As (some) Americans focus their attention on addressing climate change and energy security, it’s easy to forget that a quarter of the world (about 1.6 billion people) have absolutely no access to electricity. That situation undermines pretty much every aspect of development, from health to education to personal safety. A new UN report (PDF), released today (on what organizers have called "Energy for Development Day"), admirably draws attention to the issue, and to some options for addressing it. (For a non-PDF news account, take a look here.)
This is also a good opportunity to confront the myth that there’s a fundamental tradeoff between delivering basic energy access and confronting climate change. Shoibal Chakravarty and his colleagues at Princeton addressed this in a paper (PDF) they published last summer. (The paper was much noticed, but this aspect of it was not.) They argue that providing basic energy services, even with relatively dirty fuels, would raise the emissions of those who got those services to about one ton of CO2 per year. (2.7 billion people are projected to be below that threshold even in 2030.) The extra emissions from raising those people to a basic “energy poverty line” could be offset by a very small additional reduction in emissions from the world’s wealthiest people (about a 10% per person for the top billion emitters in 2030). That would seem to be the right thing to do.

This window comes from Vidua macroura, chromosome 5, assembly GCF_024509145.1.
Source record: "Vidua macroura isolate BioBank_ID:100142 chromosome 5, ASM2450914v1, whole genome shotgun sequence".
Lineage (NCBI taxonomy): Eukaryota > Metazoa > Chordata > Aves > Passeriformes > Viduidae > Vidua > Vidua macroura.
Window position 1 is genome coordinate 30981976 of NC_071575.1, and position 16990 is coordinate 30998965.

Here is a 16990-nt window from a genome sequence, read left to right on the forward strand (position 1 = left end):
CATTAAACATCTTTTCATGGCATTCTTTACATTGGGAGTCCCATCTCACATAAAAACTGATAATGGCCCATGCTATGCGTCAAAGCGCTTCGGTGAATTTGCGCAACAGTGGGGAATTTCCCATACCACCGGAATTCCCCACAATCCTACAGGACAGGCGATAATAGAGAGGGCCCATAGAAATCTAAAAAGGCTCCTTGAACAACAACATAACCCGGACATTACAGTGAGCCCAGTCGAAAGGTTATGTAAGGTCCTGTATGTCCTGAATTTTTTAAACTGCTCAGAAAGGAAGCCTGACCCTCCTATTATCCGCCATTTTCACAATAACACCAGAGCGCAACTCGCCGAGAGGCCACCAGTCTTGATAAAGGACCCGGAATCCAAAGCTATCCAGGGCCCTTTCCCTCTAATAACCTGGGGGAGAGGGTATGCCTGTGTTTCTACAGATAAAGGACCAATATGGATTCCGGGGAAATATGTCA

Once people move beyond basic energy services to middle class energy demand (cars, etc), the story changes, and we’ll ultimately need cleaner technology to solve that problem. But for the foreseeable future, some things should be simple: if we can find a way to deliver energy to the very poorest people in the world, we should do it, regardless of its carbon cost.